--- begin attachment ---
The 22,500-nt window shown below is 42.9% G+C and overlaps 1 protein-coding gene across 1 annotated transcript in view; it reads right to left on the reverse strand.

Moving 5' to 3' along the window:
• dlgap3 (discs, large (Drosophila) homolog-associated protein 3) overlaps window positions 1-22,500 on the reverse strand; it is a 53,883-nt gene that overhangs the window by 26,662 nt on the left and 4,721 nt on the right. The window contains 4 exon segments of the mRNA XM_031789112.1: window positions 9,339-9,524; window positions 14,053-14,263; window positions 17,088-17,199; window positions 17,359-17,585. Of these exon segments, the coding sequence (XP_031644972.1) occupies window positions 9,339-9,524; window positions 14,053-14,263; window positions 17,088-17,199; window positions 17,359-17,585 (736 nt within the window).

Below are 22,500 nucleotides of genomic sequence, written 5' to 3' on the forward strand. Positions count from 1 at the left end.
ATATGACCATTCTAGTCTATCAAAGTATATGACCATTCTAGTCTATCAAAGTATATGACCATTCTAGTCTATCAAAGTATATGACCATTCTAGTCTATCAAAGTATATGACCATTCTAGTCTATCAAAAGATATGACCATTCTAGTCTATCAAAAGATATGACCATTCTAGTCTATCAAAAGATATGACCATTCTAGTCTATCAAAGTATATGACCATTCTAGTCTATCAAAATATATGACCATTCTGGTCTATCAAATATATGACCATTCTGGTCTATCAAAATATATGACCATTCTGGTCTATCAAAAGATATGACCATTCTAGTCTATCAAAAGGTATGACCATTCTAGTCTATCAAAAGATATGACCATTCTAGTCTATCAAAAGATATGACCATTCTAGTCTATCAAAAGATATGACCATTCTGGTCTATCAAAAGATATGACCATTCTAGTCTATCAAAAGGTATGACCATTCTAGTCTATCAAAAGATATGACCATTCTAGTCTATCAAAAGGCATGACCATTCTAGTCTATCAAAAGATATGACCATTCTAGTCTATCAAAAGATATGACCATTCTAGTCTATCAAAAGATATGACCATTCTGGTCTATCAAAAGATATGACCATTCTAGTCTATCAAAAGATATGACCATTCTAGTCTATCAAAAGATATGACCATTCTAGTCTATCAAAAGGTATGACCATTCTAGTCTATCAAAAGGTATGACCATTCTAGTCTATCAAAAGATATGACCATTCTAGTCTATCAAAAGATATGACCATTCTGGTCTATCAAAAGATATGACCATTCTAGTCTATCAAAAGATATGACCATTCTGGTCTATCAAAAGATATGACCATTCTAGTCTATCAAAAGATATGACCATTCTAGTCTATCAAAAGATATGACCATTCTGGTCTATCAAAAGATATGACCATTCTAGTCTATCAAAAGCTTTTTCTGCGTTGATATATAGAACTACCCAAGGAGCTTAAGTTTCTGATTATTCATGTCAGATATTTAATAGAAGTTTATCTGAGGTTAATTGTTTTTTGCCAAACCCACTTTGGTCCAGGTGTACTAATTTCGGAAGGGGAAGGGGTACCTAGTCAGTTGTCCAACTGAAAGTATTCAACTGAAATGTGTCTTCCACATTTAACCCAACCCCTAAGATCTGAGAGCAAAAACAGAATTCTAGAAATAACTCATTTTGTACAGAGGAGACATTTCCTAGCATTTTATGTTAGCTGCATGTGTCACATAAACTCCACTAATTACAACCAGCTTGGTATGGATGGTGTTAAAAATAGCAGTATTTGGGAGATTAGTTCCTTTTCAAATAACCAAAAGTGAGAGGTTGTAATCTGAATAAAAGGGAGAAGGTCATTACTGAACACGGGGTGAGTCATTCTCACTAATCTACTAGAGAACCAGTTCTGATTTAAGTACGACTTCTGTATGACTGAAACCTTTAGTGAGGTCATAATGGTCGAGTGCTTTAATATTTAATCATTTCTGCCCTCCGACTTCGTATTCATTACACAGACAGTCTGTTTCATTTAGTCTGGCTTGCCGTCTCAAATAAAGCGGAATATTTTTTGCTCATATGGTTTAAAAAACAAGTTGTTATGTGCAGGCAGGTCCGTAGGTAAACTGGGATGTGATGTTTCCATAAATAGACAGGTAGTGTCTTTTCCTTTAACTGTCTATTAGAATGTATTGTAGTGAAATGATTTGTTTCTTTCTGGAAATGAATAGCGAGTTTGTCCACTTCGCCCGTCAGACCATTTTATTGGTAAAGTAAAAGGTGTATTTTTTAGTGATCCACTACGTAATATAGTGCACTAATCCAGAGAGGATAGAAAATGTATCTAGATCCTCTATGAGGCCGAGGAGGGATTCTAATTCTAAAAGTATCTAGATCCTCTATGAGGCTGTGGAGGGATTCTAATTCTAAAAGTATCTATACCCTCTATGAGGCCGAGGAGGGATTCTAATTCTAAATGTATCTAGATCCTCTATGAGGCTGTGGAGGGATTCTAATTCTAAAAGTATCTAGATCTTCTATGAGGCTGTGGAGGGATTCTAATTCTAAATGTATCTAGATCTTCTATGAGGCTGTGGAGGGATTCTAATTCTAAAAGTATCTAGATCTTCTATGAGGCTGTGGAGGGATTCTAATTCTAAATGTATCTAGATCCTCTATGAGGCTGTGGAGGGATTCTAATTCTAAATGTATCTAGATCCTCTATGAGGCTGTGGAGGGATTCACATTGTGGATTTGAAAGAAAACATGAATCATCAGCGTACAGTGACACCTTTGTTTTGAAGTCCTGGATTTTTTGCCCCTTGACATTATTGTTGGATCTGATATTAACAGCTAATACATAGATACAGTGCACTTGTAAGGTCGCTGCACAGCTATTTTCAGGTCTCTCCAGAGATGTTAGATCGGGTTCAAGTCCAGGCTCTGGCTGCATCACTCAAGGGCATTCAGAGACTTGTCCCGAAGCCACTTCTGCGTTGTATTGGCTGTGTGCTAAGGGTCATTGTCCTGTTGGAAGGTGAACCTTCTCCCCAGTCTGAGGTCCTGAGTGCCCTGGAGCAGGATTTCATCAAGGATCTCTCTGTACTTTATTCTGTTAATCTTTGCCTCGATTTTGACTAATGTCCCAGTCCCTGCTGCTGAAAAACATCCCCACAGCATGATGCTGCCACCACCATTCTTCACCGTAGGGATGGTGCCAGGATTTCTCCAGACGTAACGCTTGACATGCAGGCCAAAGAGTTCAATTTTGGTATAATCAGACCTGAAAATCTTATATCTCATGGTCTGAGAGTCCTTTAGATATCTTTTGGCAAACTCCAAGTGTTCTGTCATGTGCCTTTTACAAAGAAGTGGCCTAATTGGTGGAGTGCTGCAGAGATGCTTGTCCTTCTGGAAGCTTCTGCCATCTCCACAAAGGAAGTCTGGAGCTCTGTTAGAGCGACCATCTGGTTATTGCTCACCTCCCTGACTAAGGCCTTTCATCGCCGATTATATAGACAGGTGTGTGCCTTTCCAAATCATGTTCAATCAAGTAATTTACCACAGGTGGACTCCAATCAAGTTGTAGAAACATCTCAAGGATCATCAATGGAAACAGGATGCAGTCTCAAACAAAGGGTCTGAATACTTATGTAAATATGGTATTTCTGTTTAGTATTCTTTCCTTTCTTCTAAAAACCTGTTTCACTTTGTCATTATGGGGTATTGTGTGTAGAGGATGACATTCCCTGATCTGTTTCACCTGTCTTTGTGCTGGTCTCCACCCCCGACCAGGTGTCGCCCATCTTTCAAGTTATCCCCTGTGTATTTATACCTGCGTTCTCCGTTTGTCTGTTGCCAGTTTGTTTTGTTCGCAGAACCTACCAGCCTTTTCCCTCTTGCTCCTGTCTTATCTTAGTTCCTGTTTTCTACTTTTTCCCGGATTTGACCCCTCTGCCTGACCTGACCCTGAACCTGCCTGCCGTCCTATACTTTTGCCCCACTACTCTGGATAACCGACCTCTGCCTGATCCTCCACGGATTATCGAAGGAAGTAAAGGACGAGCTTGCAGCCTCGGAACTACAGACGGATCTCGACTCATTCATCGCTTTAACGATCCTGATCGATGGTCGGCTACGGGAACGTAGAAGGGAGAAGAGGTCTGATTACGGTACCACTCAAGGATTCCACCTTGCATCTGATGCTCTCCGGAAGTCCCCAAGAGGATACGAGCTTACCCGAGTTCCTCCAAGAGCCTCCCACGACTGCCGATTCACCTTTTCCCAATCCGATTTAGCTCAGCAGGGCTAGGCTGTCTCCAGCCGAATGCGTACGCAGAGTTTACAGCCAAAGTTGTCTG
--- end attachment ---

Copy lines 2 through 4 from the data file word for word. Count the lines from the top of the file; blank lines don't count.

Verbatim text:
Moving 5' to 3' along the window:
• dlgap3 (discs, large (Drosophila) homolog-associated protein 3) overlaps window positions 1-22,500 on the reverse strand; it is a 53,883-nt gene that overhangs the window by 26,662 nt on the left and 4,721 nt on the right. The window contains 4 exon segments of the mRNA XM_031789112.1: window positions 9,339-9,524; window positions 14,053-14,263; window positions 17,088-17,199; window positions 17,359-17,585. Of these exon segments, the coding sequence (XP_031644972.1) occupies window positions 9,339-9,524; window positions 14,053-14,263; window positions 17,088-17,199; window positions 17,359-17,585 (736 nt within the window).

Below are 22,500 nucleotides of genomic sequence, written 5' to 3' on the forward strand. Positions count from 1 at the left end.